Bicycling in Switzerland
The Swiss Mobility System Makes It Easy
by Mitch Kaplan
Switzerland. Synonymous with? Adventure. Mountains. Sophisticated, historic cities. Watches. Chocolate. Swiss Mobility. Swiss Slow-Up.
What? What the heck are Swiss Mobility and Swiss Slow-up?
Swiss Mobility: Adventurous touring of Switzerland at, perhaps, its best. It's an invention of which only the Swiss could conceive. A network of trails cris-crossing the country, laid out for travel by biking, hiking, mountain biking, in-line skating or canoeing.
Slow-Up: Swiss touring on wheels at, perhaps, its logical absurdity. Roads are closed to cars so that people can run a 30-plus kilometer circular course on anything that’s human-powered and has wheels.
People of all kinds are Slowing-Up. Young ones. Old ones. Big ones. Little ones. Skinny ones. Chubby ones.
I’d joined several others in Switzerland to road test Swiss Mobility by bike. Timing allowed the Slow-Up to become a logically illogical end the tour.
People riding bicycles, in-line skates, scooters, skateboards, roller skates, tandem bikes. People walking. People running. People skating while talking on cell phones.
Swiss Mobility’s trails reach far and wide. They're universally marked with consistent signage that tells you which way to bike, skate, walk or paddle.
Teens on in-line skates being towed by teens on mountain bikes.
The paths are laid out to accommodate all levels of challenge. Long and hilly. Short and flat. Everything in between.
Children on attach-a-bikes whirling their little legs to keep apace with dad's pedaling.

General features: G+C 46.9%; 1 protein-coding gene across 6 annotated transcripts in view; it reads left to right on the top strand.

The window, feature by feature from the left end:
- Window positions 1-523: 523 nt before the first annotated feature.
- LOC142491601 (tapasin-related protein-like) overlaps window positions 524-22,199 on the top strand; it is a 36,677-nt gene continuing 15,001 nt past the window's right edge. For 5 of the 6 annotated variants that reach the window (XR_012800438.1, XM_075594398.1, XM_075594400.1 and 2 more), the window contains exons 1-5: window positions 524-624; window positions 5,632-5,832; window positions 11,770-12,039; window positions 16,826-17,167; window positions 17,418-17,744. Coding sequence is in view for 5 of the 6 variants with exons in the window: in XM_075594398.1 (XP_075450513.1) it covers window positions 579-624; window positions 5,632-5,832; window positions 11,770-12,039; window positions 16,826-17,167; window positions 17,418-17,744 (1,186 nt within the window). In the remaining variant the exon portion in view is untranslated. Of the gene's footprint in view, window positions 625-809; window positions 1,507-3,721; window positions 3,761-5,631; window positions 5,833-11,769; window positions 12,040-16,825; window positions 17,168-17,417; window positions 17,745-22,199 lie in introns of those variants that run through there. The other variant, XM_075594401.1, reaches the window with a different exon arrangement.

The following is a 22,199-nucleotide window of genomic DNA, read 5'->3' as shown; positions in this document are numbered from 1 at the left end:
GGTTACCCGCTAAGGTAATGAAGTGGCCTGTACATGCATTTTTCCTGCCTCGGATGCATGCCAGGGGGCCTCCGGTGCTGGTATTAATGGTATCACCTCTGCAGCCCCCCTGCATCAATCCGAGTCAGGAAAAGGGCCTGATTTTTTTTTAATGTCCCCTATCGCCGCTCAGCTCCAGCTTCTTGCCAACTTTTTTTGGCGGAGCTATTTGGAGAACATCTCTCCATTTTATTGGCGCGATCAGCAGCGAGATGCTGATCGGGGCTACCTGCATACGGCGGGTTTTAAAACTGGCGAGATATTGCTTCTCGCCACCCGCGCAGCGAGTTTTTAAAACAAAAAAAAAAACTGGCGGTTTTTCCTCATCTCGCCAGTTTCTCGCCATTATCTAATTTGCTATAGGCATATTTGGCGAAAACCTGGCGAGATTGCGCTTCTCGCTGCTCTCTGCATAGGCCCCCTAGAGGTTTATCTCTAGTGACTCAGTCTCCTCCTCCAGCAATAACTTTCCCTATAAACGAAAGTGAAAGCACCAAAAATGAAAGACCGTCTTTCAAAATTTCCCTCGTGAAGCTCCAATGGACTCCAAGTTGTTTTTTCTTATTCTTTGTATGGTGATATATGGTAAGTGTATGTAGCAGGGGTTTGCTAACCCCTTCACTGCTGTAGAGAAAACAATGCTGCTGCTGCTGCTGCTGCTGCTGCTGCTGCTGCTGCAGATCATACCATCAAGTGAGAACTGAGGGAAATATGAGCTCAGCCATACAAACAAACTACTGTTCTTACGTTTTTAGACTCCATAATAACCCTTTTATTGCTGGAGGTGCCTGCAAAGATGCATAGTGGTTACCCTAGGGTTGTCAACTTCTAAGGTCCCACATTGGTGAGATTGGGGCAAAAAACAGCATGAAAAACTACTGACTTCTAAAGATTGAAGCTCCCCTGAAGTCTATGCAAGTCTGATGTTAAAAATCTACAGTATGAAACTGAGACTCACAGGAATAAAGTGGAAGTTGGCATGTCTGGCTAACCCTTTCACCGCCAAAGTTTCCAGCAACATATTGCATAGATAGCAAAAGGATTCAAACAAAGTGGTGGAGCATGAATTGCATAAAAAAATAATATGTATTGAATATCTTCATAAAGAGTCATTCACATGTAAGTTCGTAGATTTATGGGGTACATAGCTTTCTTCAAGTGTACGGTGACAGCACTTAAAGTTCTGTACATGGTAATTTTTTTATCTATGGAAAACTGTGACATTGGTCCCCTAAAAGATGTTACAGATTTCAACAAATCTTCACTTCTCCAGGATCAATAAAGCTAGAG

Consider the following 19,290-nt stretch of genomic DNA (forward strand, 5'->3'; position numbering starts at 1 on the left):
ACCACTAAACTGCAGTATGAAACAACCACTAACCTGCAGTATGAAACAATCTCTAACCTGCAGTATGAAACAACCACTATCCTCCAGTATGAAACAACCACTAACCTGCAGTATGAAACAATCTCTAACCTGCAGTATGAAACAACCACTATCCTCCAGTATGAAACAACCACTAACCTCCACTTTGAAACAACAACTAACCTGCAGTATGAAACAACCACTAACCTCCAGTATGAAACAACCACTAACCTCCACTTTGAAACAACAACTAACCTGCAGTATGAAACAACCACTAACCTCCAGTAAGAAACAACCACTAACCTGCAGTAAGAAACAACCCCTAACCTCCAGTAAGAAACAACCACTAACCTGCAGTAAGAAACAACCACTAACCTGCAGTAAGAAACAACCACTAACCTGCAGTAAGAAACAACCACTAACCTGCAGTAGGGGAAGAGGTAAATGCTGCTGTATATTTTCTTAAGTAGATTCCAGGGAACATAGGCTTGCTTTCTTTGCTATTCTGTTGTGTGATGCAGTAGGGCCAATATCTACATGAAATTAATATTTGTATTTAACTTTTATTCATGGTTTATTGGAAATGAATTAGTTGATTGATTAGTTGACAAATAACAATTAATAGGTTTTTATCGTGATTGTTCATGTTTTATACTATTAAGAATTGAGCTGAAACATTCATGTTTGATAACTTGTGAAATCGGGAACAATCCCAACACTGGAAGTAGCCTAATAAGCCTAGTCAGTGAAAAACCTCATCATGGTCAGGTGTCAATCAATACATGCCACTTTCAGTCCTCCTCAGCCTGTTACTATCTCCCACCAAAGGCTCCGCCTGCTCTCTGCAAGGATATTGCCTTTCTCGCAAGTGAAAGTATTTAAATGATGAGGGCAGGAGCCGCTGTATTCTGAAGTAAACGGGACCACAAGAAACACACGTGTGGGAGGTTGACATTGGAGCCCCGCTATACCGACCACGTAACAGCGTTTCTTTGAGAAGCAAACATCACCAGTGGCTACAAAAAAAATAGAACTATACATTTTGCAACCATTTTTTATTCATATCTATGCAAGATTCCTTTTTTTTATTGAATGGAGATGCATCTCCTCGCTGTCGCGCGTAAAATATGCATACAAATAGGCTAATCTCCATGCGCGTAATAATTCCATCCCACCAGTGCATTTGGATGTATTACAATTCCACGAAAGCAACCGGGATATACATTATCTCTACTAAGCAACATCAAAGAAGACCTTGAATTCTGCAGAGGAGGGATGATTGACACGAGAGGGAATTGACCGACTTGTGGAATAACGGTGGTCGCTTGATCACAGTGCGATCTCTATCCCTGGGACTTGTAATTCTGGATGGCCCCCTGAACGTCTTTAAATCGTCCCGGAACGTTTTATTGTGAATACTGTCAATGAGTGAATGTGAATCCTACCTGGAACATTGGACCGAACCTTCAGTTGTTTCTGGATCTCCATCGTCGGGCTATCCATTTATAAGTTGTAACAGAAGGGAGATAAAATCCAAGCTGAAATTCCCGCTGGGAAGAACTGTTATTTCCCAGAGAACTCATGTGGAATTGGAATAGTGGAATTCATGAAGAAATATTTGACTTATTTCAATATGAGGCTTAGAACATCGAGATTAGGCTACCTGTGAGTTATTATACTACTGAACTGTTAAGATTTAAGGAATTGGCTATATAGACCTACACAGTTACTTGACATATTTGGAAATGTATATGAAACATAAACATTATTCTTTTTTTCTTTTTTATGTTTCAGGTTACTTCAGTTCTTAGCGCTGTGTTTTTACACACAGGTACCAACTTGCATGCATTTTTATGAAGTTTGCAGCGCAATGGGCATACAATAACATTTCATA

And, as if that's not well enough thought out, the whole system can be coordinated with the public transit system — trains, busses, ferries — which already operates with clichéd Swiss precision. Ride the train to your departure point, grab rental equipment (if you need it) at the terminal there, pedal/skate/paddle to your daily destination, and bunk for the night in any accommodation from luxe to guest house. Buy a SwissPass, and kids ages 6-15 and traveling with a parent travel free of charge throughout the Swiss Transportation Network, which includes rail, ferry, bus and many local transportation systems, plus entry to some 400 museums countrywide.
People riding any and all things that come without power—except for the people in powered wheelchairs.
Do it again the next day. If you set it up with the affiliated tour operator Swiss Trails, they’ll have your luggage carted for you. It was waiting for us upon our arrival at each hotel nightly.
Young lovers rolling along hand-in-hand.
Okay, it's true—I was a bit nervous. I hadn't ridden a bicycle in at least ten years. But, I was smart enough to buy some bike shorts before I left home. Best to pad an unconditioned bottom.
We embarked from the rail station at Solothurn. Our bikes were waiting for us. Sturdy, reliable and seemingly brand new hybrids. My route of choice had been the Metterlands—the Midlands—Switzerland's relatively flat agricultural country that’s perfect pedaling for younger kids. Those who want to test their mettle in the mountains can find those kinds of routes, too.
Bands playing at the roadside.
We immediately found ourselves on a packed dirt path that followed the contours of the Aare River. The ground spurted only sporadically with pop-up rises. The pedaling was easy.
Impromptu picnic areas selling sausage and pommes-frites. Even the local gas station on the outskirts of Murton was set up to serve the hungry, thirsty and tired.
The sun shone, the river flowed, and we easily made our way to Biel, home to Swatch watches. Along the way, a stork manned a nest high on a farmyard roof; a swan family swam downstream with military precision; a young couple lolled along the river bank.
Racing cyclists weaving like mad broken-field running halfbacks among the hordes.